Immune-mediated diseases have been associated with vaccines in dogs. However, the mechanisms have not been elucidated and cause-and-effect is not proven. A retrospective study published in 1996 concluded that a temporal relationship existed between vaccination and immune-mediated hemolytic anemia (IMHA). 15 of 58 dogs (26%) with idiopathic IMHA were found to have onset of clinical signs within 1 month of vaccination. The remaining cases were presented 2 months to 55 months after vaccination. Different brands of vaccine were used, and all dogs received DHLPP. Eight of the 15 IMHA cases also received rabies and a few dogs had other vaccines. Other studies were undertaken to confirm this association but did not find any evidence that IMHA occurred more frequently after vaccination. In the United Kingdom, a retrospective study of 41 cases of IMHA or immune-mediated thrombocytopenia (ITP) showed that 12% had been vaccinated within the past month.

A case series in a veterinary orthopedic journal described 27 dogs with immune-mediated arthritis, of which 4 (15%) were recently vaccinated (3-15 days, mean 11 days). Clinical signs included stiff gaits, a reluctance to move, and difficulty rising. All received diagnostic workups and were treated with doxycycline and carprofen. Signs resolved quickly (1-2 days after treatment). One dog was revaccinated and developed arthritic signs 12 days later, while another dog was revaccinated with no signs.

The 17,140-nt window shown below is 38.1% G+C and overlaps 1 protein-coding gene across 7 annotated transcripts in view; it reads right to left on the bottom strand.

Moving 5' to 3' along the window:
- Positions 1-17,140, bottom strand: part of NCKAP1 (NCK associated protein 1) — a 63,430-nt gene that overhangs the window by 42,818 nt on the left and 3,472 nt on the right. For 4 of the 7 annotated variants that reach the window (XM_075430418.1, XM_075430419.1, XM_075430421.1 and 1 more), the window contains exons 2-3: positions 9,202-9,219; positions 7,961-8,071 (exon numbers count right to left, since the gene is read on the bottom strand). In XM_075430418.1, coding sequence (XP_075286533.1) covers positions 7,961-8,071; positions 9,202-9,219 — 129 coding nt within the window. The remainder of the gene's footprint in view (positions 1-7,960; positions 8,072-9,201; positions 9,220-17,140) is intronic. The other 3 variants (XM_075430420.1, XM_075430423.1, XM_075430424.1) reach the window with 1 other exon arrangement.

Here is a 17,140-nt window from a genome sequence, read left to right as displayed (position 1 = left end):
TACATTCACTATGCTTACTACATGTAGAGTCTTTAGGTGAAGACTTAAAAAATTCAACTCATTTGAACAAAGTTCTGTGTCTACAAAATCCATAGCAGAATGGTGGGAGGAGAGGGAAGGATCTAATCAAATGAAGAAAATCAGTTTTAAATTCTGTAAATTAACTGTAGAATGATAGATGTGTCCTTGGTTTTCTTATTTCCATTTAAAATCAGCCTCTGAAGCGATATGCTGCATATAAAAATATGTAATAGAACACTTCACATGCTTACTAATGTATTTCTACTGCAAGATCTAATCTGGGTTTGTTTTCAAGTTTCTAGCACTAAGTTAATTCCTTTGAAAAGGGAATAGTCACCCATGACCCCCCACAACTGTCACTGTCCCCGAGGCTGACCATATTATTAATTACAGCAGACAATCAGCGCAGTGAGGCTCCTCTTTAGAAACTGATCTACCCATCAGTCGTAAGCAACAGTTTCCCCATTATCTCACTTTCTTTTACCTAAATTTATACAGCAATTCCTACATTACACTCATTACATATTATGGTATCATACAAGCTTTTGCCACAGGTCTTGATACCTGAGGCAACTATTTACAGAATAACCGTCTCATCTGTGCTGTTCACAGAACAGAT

Hypothryoidism resulting from autoimmune thyroiditis has been identified in dogs, and antibodies (Ab) produced against canine thyroglobulin are diagnostic of this condition. A study in research Beagles and pet dogs attempted to discover if vaccination could cause this disorder. Results were mixed - Ab were found to canine and bovine thyroglobulin (probably because of bovine protein contaminants in the vaccines) but no cases of hypothyroidism were observed.

Are certain breeds predisposed to vaccine reactions? One author suggests that Old English Sheepdogs, Akitas, and Weimaraners have higher rates of vaccine-associated immune-mediated diseases than other breeds, but evidence is lacking. Hypertrophic osteodystrophy has been linked with modified-live distemper vaccines in Weimaraners, with average age of onset 13.5 weeks and 10.5 days post-vaccination. In a retrospective study of over one million dogs, the reaction rate (all types) was 38.2/10,000. Young adult dogs (1-3 years) and small-breed dogs were at higher risk. The top 5 breeds for reactions were Dachshund, Pug, Boston Terrier, Miniature Pinscher, and Chihuahua. Boxers were the only large breed with more reactions than average. Breed variations in response to rabies vaccination were recently reported. Genetic makeup most likely plays a major role in the risk of vaccine reaction.

Other reactions reported in cats include lethargy (with or without fever), vomiting, facial edema, and generalized pruritus. In one study, the reported rate of vaccine adverse events was 51.6 per 10,000 cats vaccinated.

In the UK, a questionnaire was mailed to 9055 dog owners who had visited a veterinary clinic in the past year, and 4040 were returned. The main question was whether the dog had any signs of ill health after vaccination. The results were that 16.4% of dogs vaccinated within the past 3 months had an illness, while 18.8% of dogs vaccinated >3 months earlier had ill health.

Despite several studies that show no association between vaccination and immune-mediated diseases, it is reasonable that animals with a history of IMHA or ITP or other illnesses should not be vaccinated routinely in the future. Certainly it would be beneficial to customize individual protocols in such cases, and minimize the number and frequency of vaccinations.